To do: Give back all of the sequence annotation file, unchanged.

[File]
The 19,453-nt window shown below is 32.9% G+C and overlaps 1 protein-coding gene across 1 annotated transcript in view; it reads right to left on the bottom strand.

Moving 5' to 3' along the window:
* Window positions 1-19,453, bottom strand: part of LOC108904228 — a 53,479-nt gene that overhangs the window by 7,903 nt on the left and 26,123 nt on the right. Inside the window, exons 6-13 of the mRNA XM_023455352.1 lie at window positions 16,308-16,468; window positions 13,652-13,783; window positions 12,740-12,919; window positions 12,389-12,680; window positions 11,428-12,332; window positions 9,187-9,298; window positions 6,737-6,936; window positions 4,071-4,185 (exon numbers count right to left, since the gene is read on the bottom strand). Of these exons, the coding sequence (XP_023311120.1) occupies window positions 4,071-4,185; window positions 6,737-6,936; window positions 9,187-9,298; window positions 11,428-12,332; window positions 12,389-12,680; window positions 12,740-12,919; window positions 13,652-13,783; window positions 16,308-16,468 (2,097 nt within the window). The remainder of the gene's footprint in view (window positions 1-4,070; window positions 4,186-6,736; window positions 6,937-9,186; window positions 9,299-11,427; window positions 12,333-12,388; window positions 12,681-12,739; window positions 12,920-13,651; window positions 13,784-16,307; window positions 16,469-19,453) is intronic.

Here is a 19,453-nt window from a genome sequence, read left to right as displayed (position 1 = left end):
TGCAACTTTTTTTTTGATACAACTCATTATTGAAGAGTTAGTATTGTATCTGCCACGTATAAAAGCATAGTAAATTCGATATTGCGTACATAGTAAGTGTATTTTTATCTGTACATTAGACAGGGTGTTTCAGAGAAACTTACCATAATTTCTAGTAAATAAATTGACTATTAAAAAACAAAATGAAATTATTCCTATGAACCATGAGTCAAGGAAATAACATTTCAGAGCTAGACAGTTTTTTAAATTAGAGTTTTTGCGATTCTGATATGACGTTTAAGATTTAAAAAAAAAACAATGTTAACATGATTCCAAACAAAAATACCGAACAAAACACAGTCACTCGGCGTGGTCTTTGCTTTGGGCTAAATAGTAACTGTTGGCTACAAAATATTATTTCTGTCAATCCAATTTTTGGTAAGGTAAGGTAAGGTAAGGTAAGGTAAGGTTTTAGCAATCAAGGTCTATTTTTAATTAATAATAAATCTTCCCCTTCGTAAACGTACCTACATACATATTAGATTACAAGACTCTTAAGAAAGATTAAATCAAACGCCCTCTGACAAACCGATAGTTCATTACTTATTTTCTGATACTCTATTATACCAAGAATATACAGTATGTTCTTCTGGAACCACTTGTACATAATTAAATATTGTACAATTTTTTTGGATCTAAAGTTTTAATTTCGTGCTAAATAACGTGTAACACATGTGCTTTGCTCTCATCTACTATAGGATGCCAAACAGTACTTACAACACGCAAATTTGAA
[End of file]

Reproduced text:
The 19,453-nt window shown below is 32.9% G+C and overlaps 1 protein-coding gene across 1 annotated transcript in view; it reads right to left on the bottom strand.

Moving 5' to 3' along the window:
* Window positions 1-19,453, bottom strand: part of LOC108904228 — a 53,479-nt gene that overhangs the window by 7,903 nt on the left and 26,123 nt on the right. Inside the window, exons 6-13 of the mRNA XM_023455352.1 lie at window positions 16,308-16,468; window positions 13,652-13,783; window positions 12,740-12,919; window positions 12,389-12,680; window positions 11,428-12,332; window positions 9,187-9,298; window positions 6,737-6,936; window positions 4,071-4,185 (exon numbers count right to left, since the gene is read on the bottom strand). Of these exons, the coding sequence (XP_023311120.1) occupies window positions 4,071-4,185; window positions 6,737-6,936; window positions 9,187-9,298; window positions 11,428-12,332; window positions 12,389-12,680; window positions 12,740-12,919; window positions 13,652-13,783; window positions 16,308-16,468 (2,097 nt within the window). The remainder of the gene's footprint in view (window positions 1-4,070; window positions 4,186-6,736; window positions 6,937-9,186; window positions 9,299-11,427; window positions 12,333-12,388; window positions 12,681-12,739; window positions 12,920-13,651; window positions 13,784-16,307; window positions 16,469-19,453) is intronic.

Here is a 19,453-nt window from a genome sequence, read left to right as displayed (position 1 = left end):
TGCAACTTTTTTTTTGATACAACTCATTATTGAAGAGTTAGTATTGTATCTGCCACGTATAAAAGCATAGTAAATTCGATATTGCGTACATAGTAAGTGTATTTTTATCTGTACATTAGACAGGGTGTTTCAGAGAAACTTACCATAATTTCTAGTAAATAAATTGACTATTAAAAAACAAAATGAAATTATTCCTATGAACCATGAGTCAAGGAAATAACATTTCAGAGCTAGACAGTTTTTTAAATTAGAGTTTTTGCGATTCTGATATGACGTTTAAGATTTAAAAAAAAAACAATGTTAACATGATTCCAAACAAAAATACCGAACAAAACACAGTCACTCGGCGTGGTCTTTGCTTTGGGCTAAATAGTAACTGTTGGCTACAAAATATTATTTCTGTCAATCCAATTTTTGGTAAGGTAAGGTAAGGTAAGGTAAGGTAAGGTTTTAGCAATCAAGGTCTATTTTTAATTAATAATAAATCTTCCCCTTCGTAAACGTACCTACATACATATTAGATTACAAGACTCTTAAGAAAGATTAAATCAAACGCCCTCTGACAAACCGATAGTTCATTACTTATTTTCTGATACTCTATTATACCAAGAATATACAGTATGTTCTTCTGGAACCACTTGTACATAATTAAATATTGTACAATTTTTTTGGATCTAAAGTTTTAATTTCGTGCTAAATAACGTGTAACACATGTGCTTTGCTCTCATCTACTATAGGATGCCAAACAGTACTTACAACACGCAAATTTGAA